Ah. poor JR. His bucket list for our Western Canada road trip isn’t going too well. I’m beginning to think his list is a bit cursed. Let’s have a look….

hike to canada’s tallest waterfall (della falls)

We always knew that trying to hike to Della Falls before the end of May (the timeframe we’d be leaving Vancouver Island) would be a push since the elevation of the waterfall is pretty high. It was made worse, and therefore not viable for us, due to this winter’s snow arriving so late in the season. OK, we could have attempted the trail (we do have snowshoes), but we would have potentially been hiking through up to 15km of snow. Which is a lot.

The snow may have been so deep that we would have had to give up anyway, something that would have frustrated us a lot after first paddling across the 30km long lake to start the hike. I think I’ve come to terms with this being a good decision as we have since been on other hikes up to the alpine, where there was still plenty of snow…and I know it would have been a difficult trip. A long one too; we would have needed to put aside around five days to complete it, due to the 30km canoe there and back in addition to the hike.

For those interested, we managed to do this trip in summer 2016!

Englishman River FallsSadly not Della Falls, but Englishman River Falls near Qualicum Beach, Vancouver Island

visit Canada’s largest tree (the cheewhat lake cedar)

There’s a simple story to this one. We couldn’t find it. It’s marked in our Backroads Mapbook and I had printed off several different versions of directions, but it was just not there. There was no hint of any kind of trailhead to start the 2km hike to get there, nor any obvious place to pull over and park (as my directions pointed out).

Admittedly, we were in the area in early May, and a lot can happen in forest areas over the winter. It could be that the trail head was blocked or has since grown over….a number of things, but it’s still a little frustrating. Luckily though, this tree is on the way to Carmanah Walbran park, and we had a fantastic time there seeing an endless amount of huge trees. Not the largest one in Canada, but some mighty huge ones.

Carmanah WalbranCarmanah Walbran Provincial Park

visit ‘the hawaii’ of the north – savary island

The closest we got to Savary Island was camping less than a kilometre across from it for four nights at Dinner Rock Rec Site. We intended to paddle over to Savary the day after we arrived back from Desolation Sound. Well, the reason we left Desolation Sound was the threat of gale force winds whipping up in the evening, and since Savary Island is in the same neck of the woods (north Sunshine Coast), it too enjoyed big winds that evening. The winds continued for the next two days.

Staying at Dinner Rock after our return from Desolation, we stared at the white cap waves blocking our canoe to Savary, and decided against it. OK, so we could have waited the winds out OR paid for a water taxi (though no guarantee that they were running due to the weather) but by this time we were around a week/10 days behind our ideal schedule, so it was either lose something else or not go to Savary. We chose the latter, especially considering JR’s original idea was to spend his birthday there and we ended up in Desolation Sound instead (upgrade!)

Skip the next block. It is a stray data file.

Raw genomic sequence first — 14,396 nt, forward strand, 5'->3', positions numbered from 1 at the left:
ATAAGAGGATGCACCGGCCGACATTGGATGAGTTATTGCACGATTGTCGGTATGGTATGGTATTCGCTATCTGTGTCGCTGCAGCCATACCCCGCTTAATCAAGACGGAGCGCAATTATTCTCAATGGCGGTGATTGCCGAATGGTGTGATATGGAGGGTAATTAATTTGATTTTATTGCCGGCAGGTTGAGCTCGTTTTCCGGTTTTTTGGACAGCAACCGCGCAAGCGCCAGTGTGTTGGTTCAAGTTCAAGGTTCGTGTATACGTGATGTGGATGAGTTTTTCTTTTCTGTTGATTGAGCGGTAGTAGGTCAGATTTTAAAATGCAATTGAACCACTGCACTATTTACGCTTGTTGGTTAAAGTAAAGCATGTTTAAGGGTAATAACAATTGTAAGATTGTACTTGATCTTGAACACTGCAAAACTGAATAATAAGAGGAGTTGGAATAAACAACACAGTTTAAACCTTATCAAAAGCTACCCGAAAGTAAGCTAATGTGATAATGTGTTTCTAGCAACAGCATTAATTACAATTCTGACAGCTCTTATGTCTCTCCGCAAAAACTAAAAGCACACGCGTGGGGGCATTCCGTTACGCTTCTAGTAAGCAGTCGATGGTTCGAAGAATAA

Desolation Sound view canoe paddleDesolation Sound Provincial Park

canoe to the arctic

This was a big one, a major disappointment for the both of us. This was where a bit of planning may have gone far. We drove all the way along the Dempster Highway to Inuvik, NWT, above the Arctic Circle with the intention of then paddling along the Mackenzie River to Tuktoyaktuk, a settlement on the edge of the Arctic Ocean. It’s a 4 to 7 day paddle, depending on winds, and would have been an incredible adventure.

The catch was travelling back to Inuvik after reaching Tuk. In the winter, there’s an ice road, so you can drive the distance in about an hour and a half. In the summer? The road is still being built, with completion in 2016. So it’s a boat or floatplane…costing around $1000 for two people and a canoe. A thousand dollars! That is a huge amount; a massive portion of our budget. On a 4 hour boat ride?!

Day trips to Tuktoyaktuk via floatplane or boat one way then floatplane back cost approximately $1000 too. It seems that the tour companies are trying to get every last cent out of Dempster Highway tourists before the road is finished in a few years. We may still paddle to the Arctic Ocean one day, but it would be at the end of a larger trip. I think we could justify $1000 if it was part of a longer paddling trip, say the entire Mackenzie River (1,700km) or something like that. Maybe one day!


essential compromises

So there you have it – a mixture of timing, weather, bad markings and budget contraints. It’s not to say that JR may never complete these bucket list experiences, but it sadly won’t be happening on this trip. It’s all part and parcel of travelling though; we can’t always do everything we want to do. We’ve had (and continue to have) so many amazing experiences that in the grand scheme of things it doesn’t matter too much. I still think he’s a bit cursed though.

Read Next: 7 Canadian Canoe Trips That Should Be On Your Bucket List


One half of a Canadian/British couple currently based in New Brunswick, Canada. Gemma is happiest with a kayak/canoe paddle in her hand, on the trail or planning the next big adventure.

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